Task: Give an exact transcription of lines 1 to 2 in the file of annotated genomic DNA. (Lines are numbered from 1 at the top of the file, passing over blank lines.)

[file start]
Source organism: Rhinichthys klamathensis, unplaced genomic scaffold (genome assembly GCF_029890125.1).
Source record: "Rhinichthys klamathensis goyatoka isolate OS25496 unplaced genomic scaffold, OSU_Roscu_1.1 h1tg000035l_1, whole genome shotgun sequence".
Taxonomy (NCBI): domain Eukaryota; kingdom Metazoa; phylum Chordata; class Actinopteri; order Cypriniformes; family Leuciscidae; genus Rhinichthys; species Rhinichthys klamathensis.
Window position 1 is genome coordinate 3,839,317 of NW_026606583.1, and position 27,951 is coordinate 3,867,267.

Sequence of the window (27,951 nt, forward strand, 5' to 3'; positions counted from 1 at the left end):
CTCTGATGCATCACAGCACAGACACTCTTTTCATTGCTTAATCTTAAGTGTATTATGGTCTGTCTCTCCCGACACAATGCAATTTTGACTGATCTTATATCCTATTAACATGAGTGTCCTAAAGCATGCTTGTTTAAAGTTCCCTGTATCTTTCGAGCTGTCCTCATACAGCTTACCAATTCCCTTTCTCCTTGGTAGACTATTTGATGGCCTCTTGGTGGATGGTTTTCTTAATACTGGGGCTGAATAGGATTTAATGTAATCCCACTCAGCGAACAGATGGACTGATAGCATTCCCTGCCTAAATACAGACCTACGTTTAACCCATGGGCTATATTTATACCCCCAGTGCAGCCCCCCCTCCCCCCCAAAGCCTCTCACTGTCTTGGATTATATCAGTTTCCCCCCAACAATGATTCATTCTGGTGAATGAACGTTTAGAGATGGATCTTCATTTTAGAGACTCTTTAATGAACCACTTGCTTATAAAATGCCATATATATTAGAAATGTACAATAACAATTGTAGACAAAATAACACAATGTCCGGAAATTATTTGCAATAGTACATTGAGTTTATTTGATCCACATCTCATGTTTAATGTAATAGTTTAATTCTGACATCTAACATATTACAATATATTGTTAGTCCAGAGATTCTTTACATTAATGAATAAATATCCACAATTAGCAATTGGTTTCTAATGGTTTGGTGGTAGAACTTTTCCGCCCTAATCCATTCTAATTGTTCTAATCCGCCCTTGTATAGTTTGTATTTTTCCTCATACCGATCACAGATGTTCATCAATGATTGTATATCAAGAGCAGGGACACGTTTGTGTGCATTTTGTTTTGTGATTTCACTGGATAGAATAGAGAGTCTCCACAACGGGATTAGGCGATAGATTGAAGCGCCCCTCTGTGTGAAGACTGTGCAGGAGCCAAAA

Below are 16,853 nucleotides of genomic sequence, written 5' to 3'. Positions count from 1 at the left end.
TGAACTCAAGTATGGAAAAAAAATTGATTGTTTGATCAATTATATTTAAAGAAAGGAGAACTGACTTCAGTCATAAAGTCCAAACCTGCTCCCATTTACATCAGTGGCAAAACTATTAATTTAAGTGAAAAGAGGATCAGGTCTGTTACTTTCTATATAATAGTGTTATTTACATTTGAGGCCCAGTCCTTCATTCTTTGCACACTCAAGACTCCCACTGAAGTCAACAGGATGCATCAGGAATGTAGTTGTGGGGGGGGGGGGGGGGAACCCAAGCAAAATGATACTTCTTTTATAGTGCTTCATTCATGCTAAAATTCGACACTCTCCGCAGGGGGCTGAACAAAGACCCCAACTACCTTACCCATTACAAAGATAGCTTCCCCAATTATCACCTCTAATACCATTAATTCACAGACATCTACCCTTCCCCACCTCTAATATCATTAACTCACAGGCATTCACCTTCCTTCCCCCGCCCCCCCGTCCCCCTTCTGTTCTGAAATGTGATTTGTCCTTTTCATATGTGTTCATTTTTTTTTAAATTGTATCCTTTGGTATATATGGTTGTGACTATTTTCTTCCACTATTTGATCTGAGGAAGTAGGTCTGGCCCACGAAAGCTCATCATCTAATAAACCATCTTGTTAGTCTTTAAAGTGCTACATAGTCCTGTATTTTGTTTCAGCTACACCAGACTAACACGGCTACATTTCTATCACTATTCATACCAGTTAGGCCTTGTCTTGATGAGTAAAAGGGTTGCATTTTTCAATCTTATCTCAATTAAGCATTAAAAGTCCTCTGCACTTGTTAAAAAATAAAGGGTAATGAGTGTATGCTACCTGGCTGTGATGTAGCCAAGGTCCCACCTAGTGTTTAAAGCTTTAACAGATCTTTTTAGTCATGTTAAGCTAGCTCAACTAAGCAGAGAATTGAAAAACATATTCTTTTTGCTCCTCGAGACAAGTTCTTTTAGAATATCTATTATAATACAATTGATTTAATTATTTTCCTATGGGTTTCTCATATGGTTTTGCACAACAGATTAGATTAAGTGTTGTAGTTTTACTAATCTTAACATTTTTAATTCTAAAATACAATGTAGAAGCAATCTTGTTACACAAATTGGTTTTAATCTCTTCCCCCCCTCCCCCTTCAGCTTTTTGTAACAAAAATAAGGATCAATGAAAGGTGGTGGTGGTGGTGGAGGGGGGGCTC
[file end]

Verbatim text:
Source organism: Rhinichthys klamathensis, unplaced genomic scaffold (genome assembly GCF_029890125.1).
Source record: "Rhinichthys klamathensis goyatoka isolate OS25496 unplaced genomic scaffold, OSU_Roscu_1.1 h1tg000035l_1, whole genome shotgun sequence".